I also love McAlisters on Lakeview Parkway and Liberty Grove. You may ask yourself why I keep specifying the location that I like. This is because McAlisters has mediocre food and at most locations I've been to, a very mediocre staff. Not this McAlisters! While the food may actually taste just as average as it does at the other locations, the food seems to taste better at this location because the staff is so darn nice! You just feel warm and fuzzy walking in the door. They all have smiles on their faces. They often remember what you order. They remember where I have said I work and they ask about the animals.

The morale of these two random food "shout outs" is that they keep me coming back for more than the food....they keep me coming back for the service. When people come to your vet office or business, do they get this warm fuzzy feeling? Are they greeted by a friendly smile, a warm welcome and a bottle of water? Do your staff members remember the clients name and use it when they greet them? Do they remember the pet and say "Hello Max" instead of "What a cute baby"? Do they differentiate your practice from all those like it by adding that something extra to the experience?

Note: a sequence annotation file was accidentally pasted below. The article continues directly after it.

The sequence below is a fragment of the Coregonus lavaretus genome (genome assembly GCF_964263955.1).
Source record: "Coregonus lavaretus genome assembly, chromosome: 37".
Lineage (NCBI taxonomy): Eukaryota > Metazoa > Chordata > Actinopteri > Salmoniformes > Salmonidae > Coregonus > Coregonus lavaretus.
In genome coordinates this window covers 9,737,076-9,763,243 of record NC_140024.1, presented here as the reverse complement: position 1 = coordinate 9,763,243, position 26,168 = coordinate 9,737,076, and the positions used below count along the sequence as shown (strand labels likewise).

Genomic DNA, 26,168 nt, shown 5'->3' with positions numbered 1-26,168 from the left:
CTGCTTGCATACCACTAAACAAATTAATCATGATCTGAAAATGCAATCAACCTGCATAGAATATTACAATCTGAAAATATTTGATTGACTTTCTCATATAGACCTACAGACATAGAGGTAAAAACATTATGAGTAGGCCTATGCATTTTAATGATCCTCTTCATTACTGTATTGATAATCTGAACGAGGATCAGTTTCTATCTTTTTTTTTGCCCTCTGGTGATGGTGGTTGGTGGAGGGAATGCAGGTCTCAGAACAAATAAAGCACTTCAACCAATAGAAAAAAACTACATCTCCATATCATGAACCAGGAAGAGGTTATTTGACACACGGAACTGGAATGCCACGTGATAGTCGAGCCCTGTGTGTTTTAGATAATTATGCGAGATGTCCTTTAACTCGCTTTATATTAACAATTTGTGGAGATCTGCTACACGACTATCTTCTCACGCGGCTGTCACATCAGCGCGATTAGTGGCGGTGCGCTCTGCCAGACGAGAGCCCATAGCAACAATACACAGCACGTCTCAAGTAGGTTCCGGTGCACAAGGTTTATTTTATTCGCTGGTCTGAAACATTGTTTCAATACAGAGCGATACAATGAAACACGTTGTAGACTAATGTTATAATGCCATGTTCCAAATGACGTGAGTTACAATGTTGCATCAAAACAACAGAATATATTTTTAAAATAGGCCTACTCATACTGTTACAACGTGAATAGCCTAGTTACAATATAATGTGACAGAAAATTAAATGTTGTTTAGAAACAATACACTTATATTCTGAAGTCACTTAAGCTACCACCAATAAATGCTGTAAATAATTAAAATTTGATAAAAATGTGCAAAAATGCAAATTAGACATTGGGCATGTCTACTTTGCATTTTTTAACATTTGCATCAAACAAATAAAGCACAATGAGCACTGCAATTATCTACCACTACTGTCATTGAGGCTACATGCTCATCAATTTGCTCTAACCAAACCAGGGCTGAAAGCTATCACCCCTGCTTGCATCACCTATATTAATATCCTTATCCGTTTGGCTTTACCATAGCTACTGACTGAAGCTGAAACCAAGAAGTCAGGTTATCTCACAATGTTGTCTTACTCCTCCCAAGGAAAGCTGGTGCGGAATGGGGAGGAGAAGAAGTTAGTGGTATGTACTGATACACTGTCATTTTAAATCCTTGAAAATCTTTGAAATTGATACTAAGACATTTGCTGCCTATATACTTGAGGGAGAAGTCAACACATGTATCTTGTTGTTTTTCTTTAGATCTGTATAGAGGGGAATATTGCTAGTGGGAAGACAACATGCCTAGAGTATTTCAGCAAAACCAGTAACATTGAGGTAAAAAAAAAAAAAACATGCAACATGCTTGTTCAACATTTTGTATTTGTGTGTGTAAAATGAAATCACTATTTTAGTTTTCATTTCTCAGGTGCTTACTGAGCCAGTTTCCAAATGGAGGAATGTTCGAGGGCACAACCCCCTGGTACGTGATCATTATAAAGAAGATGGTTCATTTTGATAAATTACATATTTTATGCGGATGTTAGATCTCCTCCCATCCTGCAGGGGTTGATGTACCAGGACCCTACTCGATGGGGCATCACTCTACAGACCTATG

A wonderful book, which I recommend to every business, not just medical offices, is called "If Disney Ran Your Hospital: 9 1/2 things you would be differently" by Fred Lee. You will notice that in the previous paragraph I asked you about "adding that something extra to the experience". The chapter titles alone in this book can teach us a lot about creating that "experience" that people are looking for. The perfect client service that keeps people coming back for more.

Chapter 1: Redefine Your Competition and Focus on What Can't Be Measured